Selling the New Edge
If you're first exposure to Mondo 2000's narrative of the Internet was with The Cyberpunk Handbook you might have looked no further—sending it to the trash heap—not even fit for recycling. But those who grew up and explored the Internet during Mondo's days didn't live in reverse like we're doing with this look back at cyber history. The handbook was the final push of California cyberpunk satire, but Mondo did live on the edge for a few years, much like the earlier zine version of Boing Boing.
This "edge" culminated in the publication of the essay/anthology/thought experiment named Mondo 2000: A User's Guide to the New Edge. For those just looking back at the history of Internet culture, if you wanted to get a handle on what Mondo was all about, this tome (although short) is much more appropriate than The Cyberpunk Handbook.
Before we begin, I want to point out that quite a few people had positive things to say about our previous look at Mondo, and shared similar feelings towards The Cyberpunk Handbook and the general lack of serious takes on the cyberpunk culture by Mondo writers. Codepunk co-host Bill Ahern had this to say:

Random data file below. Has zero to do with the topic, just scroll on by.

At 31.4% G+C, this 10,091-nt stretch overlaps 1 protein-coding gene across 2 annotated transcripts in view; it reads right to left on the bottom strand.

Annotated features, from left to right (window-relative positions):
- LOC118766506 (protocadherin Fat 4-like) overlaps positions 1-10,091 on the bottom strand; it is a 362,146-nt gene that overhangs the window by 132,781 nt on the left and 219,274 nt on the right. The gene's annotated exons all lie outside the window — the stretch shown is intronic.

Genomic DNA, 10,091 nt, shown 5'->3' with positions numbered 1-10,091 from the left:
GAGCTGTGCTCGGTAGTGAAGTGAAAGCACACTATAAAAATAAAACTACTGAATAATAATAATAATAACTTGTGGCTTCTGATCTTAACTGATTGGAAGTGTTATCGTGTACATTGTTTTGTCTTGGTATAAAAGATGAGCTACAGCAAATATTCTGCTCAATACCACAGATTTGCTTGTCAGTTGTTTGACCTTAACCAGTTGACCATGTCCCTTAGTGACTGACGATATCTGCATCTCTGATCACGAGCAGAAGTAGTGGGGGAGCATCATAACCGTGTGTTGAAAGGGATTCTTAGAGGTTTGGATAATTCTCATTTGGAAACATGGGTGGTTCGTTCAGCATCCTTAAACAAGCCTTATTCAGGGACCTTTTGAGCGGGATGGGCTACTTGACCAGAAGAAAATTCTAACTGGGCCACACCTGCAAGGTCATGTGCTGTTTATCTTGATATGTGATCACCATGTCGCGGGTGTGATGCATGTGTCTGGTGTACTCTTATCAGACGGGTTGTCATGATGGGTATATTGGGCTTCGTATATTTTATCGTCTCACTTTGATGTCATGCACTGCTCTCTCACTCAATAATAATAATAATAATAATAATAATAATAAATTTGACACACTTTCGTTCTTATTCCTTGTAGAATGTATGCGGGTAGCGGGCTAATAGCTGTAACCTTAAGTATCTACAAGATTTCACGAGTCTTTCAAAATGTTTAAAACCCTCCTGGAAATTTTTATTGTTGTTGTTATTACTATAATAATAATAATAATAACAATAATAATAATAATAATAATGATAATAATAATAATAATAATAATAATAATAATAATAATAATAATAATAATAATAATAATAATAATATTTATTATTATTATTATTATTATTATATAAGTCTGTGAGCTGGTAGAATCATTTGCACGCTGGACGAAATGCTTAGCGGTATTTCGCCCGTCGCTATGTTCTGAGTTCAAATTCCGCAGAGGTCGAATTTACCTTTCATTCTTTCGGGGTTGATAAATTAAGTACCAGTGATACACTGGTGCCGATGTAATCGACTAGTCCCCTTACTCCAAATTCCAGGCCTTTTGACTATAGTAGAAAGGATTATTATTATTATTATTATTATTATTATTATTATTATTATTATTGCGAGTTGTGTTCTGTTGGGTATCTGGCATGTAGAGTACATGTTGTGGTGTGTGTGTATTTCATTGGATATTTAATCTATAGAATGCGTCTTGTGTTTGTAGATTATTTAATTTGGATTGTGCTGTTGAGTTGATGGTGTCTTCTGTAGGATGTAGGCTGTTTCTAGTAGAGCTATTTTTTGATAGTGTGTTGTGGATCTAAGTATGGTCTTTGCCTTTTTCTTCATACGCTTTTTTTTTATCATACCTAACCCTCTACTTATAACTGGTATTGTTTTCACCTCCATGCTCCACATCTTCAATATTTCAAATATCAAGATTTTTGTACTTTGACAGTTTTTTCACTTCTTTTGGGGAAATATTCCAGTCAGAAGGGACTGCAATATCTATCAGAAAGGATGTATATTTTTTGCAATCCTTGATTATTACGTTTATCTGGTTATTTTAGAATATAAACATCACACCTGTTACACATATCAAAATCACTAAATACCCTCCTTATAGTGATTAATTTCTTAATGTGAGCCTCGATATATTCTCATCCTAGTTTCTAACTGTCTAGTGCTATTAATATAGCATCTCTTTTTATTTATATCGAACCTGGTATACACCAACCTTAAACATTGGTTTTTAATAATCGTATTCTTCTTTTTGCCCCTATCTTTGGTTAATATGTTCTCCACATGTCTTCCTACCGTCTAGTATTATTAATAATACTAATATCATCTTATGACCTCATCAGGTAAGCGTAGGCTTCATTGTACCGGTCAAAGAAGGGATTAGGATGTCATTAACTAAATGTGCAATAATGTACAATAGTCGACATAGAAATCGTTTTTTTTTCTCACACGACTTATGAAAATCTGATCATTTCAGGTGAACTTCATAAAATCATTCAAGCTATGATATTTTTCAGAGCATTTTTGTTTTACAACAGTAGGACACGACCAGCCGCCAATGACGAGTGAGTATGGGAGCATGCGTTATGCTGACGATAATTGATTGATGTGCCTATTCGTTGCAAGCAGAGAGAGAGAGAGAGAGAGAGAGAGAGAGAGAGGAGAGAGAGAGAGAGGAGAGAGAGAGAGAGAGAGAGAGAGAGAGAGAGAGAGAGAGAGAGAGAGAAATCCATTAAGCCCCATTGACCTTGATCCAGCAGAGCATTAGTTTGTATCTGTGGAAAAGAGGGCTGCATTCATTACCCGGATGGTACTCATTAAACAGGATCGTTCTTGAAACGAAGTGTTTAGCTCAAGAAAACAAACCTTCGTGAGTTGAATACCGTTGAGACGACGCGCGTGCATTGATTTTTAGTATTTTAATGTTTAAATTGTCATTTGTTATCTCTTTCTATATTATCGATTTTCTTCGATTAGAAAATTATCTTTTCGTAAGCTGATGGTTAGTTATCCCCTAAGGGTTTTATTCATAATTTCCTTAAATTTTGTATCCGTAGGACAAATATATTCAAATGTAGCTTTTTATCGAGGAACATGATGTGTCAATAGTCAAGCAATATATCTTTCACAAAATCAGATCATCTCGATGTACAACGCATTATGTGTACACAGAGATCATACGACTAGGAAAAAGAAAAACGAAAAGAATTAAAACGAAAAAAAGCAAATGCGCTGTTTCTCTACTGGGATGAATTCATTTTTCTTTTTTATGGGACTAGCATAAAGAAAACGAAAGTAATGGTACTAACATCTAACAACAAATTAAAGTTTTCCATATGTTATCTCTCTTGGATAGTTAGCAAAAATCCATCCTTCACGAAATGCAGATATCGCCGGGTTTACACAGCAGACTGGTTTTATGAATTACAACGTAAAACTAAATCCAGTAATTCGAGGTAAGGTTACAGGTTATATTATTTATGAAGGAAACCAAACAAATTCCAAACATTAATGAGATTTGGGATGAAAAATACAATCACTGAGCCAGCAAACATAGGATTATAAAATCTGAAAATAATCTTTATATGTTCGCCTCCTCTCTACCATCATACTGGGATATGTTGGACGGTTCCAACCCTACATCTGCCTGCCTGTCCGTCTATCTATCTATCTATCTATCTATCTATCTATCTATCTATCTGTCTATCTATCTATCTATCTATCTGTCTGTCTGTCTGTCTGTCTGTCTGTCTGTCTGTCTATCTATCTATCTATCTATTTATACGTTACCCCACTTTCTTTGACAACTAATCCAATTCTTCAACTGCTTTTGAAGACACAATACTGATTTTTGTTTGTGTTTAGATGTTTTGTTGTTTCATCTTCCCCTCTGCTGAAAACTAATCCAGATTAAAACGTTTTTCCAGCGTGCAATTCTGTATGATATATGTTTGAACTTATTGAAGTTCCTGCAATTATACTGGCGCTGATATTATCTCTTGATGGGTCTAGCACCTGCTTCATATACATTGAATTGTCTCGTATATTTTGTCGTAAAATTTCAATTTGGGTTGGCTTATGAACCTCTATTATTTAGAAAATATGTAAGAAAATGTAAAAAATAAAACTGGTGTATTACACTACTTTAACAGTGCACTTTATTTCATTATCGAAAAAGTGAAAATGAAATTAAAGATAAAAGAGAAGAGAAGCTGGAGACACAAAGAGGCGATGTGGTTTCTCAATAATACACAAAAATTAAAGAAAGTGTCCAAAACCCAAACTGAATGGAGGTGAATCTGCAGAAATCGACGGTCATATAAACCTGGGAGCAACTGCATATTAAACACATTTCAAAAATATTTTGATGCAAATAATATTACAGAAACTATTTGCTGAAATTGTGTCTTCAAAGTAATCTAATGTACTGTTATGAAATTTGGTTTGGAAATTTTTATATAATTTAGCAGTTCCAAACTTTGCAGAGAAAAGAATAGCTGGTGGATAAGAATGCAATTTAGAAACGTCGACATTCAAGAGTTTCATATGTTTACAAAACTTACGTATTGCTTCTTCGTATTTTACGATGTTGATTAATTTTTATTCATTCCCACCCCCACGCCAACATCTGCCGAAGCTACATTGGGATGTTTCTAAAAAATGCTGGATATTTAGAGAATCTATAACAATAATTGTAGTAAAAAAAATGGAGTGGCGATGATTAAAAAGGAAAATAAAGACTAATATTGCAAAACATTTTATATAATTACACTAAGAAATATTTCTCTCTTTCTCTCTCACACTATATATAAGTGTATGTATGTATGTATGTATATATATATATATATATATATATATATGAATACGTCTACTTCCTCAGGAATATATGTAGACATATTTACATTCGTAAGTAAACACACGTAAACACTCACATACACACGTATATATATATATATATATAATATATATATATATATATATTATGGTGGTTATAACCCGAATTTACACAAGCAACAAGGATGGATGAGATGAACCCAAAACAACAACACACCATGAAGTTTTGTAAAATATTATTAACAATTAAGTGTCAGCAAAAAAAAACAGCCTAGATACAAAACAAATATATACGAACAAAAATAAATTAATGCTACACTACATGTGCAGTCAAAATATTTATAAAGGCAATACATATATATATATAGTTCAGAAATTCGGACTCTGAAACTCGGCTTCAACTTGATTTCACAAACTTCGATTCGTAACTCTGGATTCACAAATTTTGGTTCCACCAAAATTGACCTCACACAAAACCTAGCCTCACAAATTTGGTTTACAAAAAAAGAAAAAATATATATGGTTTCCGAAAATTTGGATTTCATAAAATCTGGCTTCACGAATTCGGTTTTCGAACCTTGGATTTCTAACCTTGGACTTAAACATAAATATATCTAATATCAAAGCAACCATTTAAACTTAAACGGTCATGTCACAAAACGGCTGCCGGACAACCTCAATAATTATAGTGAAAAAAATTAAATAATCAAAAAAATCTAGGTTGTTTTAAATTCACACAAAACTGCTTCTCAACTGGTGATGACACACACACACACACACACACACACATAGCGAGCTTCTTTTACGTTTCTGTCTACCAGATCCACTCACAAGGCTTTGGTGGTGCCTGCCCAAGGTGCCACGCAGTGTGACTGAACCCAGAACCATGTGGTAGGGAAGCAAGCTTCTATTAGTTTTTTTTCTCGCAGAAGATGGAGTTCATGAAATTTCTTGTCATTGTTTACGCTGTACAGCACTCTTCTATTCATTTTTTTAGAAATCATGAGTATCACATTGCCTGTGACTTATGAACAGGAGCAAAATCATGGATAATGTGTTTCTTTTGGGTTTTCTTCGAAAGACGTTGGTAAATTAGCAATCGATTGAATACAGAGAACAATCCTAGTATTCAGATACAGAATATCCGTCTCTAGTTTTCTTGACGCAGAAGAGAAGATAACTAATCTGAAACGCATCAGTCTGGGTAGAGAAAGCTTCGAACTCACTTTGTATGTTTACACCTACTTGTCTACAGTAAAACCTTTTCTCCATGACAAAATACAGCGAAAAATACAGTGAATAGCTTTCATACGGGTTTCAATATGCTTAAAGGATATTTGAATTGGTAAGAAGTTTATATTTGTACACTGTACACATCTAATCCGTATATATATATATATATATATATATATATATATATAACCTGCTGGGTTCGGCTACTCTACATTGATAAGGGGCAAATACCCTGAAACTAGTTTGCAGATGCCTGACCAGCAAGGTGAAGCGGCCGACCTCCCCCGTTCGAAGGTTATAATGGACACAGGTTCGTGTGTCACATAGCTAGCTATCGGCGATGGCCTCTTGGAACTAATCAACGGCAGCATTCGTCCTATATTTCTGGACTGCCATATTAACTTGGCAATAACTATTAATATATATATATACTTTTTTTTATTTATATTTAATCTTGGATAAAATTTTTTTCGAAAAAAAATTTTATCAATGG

Just finished reading the Cyberpunk Fakebook article. Loved it. Really timely too, because after I found my copy and started flipping through, I certainly went through the same emotions. In some sense, I always regretted that R U Sirius, who obviously never saw any need for gravitas in any form, became the face (for a while) of all things cyber. I get the need to not take oneself too seriously, but to never take anything seriously is equally as useless.